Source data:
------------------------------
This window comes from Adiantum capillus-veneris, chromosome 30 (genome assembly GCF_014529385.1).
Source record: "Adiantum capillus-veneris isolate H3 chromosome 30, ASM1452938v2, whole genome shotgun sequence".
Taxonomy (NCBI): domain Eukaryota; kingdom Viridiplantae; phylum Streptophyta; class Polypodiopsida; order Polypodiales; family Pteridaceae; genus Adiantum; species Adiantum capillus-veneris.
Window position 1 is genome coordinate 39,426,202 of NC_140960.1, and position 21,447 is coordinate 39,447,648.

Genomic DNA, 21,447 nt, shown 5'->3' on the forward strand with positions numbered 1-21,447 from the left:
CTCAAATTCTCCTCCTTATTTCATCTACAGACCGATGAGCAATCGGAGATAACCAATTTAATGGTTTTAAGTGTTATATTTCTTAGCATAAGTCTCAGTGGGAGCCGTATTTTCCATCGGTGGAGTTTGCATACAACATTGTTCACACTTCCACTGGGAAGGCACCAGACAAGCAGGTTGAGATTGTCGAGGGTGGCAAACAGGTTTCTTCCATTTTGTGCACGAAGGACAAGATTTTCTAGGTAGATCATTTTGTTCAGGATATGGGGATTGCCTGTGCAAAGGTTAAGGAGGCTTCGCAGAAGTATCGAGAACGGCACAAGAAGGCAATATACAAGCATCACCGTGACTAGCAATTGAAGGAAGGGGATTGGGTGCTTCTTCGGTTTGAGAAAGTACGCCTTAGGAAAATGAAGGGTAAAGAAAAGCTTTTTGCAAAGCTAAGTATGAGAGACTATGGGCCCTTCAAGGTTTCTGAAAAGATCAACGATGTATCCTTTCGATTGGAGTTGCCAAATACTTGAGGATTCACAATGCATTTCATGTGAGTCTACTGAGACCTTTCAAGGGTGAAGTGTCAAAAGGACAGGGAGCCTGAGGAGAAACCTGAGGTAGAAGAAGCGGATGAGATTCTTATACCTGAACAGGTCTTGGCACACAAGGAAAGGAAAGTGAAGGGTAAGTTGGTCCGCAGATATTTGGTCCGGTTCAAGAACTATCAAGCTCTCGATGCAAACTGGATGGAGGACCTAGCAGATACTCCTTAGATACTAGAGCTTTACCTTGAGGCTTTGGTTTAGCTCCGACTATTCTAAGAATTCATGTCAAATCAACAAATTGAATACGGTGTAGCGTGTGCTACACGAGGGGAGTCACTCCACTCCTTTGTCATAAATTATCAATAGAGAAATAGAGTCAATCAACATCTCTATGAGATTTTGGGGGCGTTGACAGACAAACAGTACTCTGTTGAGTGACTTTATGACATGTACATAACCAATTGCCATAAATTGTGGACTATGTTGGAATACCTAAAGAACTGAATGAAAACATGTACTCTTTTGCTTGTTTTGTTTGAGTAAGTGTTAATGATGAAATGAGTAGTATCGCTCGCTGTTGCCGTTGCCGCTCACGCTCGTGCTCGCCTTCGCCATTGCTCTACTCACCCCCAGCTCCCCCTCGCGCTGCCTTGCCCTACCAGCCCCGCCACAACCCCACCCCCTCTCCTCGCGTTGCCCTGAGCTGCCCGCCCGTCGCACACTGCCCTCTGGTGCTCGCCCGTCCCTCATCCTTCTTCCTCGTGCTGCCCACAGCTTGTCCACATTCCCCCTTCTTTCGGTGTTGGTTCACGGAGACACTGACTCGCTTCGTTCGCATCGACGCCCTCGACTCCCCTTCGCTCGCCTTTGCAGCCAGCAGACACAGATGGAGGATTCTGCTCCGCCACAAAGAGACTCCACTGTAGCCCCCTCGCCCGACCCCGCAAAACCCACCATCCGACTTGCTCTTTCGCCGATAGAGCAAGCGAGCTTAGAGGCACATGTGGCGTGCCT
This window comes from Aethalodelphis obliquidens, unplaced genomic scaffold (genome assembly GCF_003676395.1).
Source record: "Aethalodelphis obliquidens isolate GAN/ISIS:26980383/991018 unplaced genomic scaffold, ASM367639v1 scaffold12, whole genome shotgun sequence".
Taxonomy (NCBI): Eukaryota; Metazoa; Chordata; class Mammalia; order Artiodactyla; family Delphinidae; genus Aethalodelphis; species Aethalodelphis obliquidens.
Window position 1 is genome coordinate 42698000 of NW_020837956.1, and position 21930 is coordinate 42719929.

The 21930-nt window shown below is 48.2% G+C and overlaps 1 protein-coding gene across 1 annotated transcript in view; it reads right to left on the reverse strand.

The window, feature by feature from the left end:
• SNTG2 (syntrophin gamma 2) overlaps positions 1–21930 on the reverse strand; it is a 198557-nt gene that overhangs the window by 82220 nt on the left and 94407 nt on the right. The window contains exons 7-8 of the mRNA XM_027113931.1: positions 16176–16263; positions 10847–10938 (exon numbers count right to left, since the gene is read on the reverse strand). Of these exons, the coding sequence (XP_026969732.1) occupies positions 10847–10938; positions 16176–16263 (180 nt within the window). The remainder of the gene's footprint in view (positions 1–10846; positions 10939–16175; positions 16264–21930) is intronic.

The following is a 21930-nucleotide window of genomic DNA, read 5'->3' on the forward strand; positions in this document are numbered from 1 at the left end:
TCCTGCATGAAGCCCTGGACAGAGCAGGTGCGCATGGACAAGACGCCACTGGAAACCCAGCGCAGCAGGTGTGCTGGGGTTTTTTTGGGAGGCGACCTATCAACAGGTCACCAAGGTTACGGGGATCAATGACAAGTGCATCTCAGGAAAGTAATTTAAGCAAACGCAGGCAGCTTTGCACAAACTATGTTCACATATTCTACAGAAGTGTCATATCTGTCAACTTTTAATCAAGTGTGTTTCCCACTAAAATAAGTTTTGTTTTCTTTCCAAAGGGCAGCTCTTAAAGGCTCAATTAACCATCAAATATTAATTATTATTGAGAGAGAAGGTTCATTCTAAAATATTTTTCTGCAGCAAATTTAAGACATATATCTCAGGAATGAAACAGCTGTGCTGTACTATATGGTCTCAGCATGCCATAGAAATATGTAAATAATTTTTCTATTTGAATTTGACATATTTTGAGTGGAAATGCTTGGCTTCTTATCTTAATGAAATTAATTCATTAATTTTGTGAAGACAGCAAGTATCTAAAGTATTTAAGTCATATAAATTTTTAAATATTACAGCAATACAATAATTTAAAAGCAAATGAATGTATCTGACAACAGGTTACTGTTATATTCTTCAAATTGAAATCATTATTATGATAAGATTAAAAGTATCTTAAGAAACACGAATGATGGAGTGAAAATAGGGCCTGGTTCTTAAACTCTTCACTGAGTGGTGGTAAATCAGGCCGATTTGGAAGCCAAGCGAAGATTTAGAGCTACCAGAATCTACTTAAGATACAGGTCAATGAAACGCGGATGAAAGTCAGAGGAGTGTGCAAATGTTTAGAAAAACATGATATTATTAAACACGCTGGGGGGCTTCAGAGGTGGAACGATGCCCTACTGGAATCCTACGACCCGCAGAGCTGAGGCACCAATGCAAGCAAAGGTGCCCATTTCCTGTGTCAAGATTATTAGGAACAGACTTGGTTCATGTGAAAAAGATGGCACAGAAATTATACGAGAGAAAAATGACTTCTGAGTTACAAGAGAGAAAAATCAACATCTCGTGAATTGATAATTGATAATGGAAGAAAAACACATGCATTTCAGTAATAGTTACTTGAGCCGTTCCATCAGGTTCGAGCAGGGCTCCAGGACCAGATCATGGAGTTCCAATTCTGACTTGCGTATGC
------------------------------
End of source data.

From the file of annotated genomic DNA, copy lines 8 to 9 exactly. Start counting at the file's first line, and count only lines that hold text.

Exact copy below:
Source record: "Aethalodelphis obliquidens isolate GAN/ISIS:26980383/991018 unplaced genomic scaffold, ASM367639v1 scaffold12, whole genome shotgun sequence".
Taxonomy (NCBI): Eukaryota; Metazoa; Chordata; class Mammalia; order Artiodactyla; family Delphinidae; genus Aethalodelphis; species Aethalodelphis obliquidens.